Everyone present agreed that Hurwitz represented something seismic. “I think everybody was in amazement that she had achieved this,” says Reform rabbi Jacqueline Koch Ellenson, who attended a meeting. Hurwitz had put in three years of learning at Manhattan’s Drisha Institute, then repeated the course work under Weiss’s supervision, this time with an eye toward psak: being equipped to weigh in on intricate questions of Jewish law. “Sara completed everything,” Ellenson continues. “She bucked the system. So what happens next? Do you let her in?” Some were afraid that by ordaining Hurwitz, Weiss would jeopardize his synagogue’s funding; others expressed concern about the impact on “his boys,” as some refer to his students from the already-controversial yeshiva he created. But after hours of discussion, the group was largely in accord: Hurwitz should be named rabbi, or, failing that, rabba.

Click here to read the full, slanted New York Magazine report on the Maharat/Rabba debacle brought about by Avi Weiss.

{NY Magazine}

{Matzav.com Newscenter}


  1. Only those modern Orthodox (almost conservative) Jews accept Avi Weiss and his “Maharat”. Really frum Jews consider this an aberration from the truth.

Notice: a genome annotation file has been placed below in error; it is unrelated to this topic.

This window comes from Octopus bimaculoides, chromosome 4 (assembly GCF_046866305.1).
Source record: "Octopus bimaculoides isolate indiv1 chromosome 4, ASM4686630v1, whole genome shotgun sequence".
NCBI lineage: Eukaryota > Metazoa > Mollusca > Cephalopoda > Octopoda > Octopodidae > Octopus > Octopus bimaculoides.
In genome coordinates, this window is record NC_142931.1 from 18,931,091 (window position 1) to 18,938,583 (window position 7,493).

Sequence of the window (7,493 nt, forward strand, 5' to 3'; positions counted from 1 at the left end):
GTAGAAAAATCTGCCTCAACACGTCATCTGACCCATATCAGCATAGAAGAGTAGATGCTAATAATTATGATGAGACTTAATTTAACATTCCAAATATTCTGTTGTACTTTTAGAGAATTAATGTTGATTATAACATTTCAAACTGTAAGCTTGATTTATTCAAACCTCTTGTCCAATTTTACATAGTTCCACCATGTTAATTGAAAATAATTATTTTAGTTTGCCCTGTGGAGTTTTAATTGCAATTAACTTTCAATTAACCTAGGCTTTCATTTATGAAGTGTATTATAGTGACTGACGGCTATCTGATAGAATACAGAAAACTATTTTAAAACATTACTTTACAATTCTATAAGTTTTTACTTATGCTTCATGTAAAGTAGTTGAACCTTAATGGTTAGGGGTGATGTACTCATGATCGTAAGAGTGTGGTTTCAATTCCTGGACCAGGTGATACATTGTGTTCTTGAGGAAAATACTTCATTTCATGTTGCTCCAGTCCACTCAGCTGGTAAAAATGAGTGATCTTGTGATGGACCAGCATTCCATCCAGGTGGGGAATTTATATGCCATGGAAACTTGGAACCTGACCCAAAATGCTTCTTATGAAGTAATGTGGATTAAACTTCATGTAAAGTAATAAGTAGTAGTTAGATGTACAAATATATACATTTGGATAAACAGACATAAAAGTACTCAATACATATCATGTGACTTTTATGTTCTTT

2. Is quoting a Reform “rabbi” of female gender supposed to add clout to Avi Weiss’ actions?
    Quoting her immediately makes null and void any questions that some may still entertain regarding Sara Hurwitz. I thought Avi Weiss was smarter than that.

  3. if people with megaphones were outside Avi Weiss’s house (no I wil not call him Rabbi), he would have backed down long ago…..

  4. Why do you say that this report is slanted?
    It is simply the way a Goy would look at a truly religious person who actually believes in a GOD and in a higher authority.

  5. Why do we publicize the work of this Rasha? We only lend him credence by talking about him as if he is relevant. Let’s focus on what we need to do in the nine days – be misabel on the churban, strengthen ourselves in Bain Odom Lachaveiro and soon when moshiach comes he will deal with these people.

  6. Moshe Emes U’Toraso Emes. America is infamous in helping those who wish to water down Yiddishkite. Just another issue that Klall Yisroel has to deal with. The “FEEL” good religion is protesting Convert Law in Israel. Those who support Weiss, will support any change. Emes Yiddim strive to reach higher levels. While others get bored, so they start thinking of ways to modify Yiddishkite. It doesn’t work that way. EMES always prevails.